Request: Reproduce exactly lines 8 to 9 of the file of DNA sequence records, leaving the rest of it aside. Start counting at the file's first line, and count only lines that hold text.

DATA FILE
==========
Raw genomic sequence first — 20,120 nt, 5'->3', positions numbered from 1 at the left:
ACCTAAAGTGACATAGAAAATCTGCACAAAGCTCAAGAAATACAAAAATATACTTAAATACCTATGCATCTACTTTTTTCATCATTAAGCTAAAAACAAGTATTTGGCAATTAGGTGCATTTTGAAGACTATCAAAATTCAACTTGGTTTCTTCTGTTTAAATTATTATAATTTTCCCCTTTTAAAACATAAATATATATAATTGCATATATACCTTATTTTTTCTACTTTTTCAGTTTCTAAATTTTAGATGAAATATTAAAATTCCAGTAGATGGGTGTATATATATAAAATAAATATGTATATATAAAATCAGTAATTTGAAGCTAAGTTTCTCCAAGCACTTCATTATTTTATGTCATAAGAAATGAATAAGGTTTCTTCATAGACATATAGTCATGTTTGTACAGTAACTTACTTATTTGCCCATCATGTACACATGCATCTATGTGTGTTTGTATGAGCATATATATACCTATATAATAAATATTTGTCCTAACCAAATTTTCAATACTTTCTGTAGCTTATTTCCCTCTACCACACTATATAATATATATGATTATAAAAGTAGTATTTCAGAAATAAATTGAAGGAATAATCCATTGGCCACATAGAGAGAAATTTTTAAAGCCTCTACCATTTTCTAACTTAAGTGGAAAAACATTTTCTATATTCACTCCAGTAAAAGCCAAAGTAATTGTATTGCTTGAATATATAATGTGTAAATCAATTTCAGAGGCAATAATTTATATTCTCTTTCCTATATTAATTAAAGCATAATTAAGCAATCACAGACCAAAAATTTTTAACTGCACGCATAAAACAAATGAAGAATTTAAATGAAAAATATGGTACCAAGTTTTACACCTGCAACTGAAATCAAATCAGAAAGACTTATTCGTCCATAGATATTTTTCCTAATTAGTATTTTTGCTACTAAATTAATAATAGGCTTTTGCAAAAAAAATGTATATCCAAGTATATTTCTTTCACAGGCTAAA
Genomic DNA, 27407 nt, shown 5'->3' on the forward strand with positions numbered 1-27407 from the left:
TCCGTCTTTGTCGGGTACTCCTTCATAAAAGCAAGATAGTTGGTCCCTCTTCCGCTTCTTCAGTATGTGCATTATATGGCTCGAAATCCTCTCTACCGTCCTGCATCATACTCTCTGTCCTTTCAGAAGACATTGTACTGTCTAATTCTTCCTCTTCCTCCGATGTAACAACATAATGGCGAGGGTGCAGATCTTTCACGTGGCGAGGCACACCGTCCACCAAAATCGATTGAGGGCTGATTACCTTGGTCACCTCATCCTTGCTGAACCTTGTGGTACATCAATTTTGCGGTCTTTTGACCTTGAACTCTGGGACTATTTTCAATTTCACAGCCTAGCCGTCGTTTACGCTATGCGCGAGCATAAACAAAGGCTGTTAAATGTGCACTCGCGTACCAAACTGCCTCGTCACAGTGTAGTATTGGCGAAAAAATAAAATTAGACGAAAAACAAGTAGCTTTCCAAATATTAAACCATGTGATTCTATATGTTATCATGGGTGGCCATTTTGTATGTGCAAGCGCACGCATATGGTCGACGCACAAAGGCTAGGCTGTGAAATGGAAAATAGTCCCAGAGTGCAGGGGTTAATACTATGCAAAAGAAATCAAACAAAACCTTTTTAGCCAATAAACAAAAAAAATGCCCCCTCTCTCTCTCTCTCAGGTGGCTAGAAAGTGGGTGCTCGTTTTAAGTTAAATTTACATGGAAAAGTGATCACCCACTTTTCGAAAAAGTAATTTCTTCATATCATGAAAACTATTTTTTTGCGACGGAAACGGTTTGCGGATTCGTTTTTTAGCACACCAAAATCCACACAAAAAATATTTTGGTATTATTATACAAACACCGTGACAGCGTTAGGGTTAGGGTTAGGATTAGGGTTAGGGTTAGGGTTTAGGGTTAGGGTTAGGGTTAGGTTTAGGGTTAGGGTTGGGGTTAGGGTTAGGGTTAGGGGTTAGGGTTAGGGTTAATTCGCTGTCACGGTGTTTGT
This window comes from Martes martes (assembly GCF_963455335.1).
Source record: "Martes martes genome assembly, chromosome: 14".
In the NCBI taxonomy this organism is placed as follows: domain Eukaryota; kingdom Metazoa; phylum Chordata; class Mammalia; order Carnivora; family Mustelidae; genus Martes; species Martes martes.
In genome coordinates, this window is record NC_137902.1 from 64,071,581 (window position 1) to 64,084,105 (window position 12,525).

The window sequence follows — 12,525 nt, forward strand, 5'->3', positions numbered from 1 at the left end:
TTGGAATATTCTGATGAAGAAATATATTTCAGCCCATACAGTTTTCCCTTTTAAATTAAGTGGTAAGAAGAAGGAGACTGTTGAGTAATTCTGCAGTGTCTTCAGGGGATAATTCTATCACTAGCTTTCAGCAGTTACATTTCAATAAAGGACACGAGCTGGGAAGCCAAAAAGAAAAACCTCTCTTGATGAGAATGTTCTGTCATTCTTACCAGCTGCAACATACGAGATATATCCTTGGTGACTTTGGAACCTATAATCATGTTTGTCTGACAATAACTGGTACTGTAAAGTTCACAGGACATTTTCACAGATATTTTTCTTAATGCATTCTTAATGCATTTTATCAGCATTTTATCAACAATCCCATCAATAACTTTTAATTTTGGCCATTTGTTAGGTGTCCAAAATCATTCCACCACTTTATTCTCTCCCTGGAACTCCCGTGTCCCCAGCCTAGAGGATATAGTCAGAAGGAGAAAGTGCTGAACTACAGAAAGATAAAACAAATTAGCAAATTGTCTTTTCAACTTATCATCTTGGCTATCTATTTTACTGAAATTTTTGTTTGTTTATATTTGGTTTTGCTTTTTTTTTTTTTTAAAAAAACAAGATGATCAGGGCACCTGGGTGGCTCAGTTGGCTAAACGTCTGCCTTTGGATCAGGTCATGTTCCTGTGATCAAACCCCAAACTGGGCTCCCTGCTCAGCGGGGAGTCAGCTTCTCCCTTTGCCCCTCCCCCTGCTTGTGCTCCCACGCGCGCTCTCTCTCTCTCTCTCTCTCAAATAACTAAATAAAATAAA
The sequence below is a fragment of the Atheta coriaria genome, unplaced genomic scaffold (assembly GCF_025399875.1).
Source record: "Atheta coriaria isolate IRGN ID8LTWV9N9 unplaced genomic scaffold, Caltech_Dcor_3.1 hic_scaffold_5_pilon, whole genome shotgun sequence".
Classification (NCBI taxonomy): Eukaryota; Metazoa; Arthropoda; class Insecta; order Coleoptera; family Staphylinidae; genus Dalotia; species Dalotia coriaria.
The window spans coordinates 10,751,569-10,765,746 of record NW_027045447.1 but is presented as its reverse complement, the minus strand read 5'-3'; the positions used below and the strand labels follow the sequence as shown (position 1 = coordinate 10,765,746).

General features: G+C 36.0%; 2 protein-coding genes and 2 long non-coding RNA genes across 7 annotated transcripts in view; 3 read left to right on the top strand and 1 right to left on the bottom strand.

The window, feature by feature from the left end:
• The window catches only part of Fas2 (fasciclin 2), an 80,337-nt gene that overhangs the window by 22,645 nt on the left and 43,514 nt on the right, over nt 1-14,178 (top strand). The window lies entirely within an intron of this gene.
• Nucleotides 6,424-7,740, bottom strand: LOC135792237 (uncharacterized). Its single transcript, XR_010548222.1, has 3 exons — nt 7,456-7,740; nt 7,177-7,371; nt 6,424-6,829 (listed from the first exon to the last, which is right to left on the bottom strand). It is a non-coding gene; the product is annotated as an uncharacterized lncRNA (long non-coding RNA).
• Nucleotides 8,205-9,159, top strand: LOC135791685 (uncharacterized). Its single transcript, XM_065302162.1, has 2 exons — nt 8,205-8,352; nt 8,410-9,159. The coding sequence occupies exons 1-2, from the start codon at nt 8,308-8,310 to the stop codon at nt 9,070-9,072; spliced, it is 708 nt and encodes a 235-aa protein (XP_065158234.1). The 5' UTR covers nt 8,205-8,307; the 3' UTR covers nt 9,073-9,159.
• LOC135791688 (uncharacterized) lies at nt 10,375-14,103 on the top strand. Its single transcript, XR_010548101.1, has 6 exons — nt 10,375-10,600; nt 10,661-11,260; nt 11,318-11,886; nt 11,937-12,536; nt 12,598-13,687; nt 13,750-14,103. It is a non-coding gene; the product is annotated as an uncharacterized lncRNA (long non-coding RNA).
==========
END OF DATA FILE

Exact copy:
In genome coordinates, this window is record NC_137902.1 from 64,071,581 (window position 1) to 64,084,105 (window position 12,525).

The window sequence follows — 12,525 nt, forward strand, 5'->3', positions numbered from 1 at the left end: